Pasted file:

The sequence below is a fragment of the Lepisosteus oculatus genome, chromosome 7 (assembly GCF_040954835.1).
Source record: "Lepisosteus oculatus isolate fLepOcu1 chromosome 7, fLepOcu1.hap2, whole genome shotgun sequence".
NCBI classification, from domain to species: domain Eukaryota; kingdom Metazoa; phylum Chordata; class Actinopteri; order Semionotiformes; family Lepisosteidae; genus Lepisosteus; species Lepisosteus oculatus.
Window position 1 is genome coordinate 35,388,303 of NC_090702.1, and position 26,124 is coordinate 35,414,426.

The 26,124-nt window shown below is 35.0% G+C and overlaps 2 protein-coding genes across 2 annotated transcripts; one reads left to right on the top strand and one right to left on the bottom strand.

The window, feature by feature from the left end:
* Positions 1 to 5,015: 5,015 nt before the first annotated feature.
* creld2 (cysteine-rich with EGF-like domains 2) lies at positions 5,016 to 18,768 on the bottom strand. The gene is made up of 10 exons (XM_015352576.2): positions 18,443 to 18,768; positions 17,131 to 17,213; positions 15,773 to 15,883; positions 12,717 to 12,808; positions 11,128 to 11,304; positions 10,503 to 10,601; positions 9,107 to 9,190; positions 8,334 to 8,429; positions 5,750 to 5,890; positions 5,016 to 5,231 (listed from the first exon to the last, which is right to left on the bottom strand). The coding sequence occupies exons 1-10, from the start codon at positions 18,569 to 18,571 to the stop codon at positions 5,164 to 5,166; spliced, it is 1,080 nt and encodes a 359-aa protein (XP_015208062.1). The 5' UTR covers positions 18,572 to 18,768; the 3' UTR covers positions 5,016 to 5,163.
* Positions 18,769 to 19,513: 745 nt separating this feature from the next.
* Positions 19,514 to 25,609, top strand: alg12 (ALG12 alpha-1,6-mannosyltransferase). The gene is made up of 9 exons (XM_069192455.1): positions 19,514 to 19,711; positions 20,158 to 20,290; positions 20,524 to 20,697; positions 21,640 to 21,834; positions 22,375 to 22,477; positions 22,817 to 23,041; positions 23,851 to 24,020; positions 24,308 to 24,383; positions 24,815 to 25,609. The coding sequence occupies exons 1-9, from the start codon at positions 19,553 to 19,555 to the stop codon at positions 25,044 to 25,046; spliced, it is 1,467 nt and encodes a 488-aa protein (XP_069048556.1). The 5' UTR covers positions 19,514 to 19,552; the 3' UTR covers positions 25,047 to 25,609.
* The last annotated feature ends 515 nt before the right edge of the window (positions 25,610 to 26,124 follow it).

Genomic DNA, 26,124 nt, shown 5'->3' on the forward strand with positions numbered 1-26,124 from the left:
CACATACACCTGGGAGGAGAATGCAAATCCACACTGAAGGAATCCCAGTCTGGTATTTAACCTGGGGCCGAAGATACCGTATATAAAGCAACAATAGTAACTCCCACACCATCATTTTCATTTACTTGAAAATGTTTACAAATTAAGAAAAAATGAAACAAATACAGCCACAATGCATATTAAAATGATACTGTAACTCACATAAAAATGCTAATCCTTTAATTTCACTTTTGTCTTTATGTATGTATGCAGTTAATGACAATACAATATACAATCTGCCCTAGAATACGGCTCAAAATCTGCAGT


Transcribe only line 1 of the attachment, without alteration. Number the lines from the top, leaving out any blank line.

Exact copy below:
The sequence below is a fragment of the Lepisosteus oculatus genome, chromosome 7 (assembly GCF_040954835.1).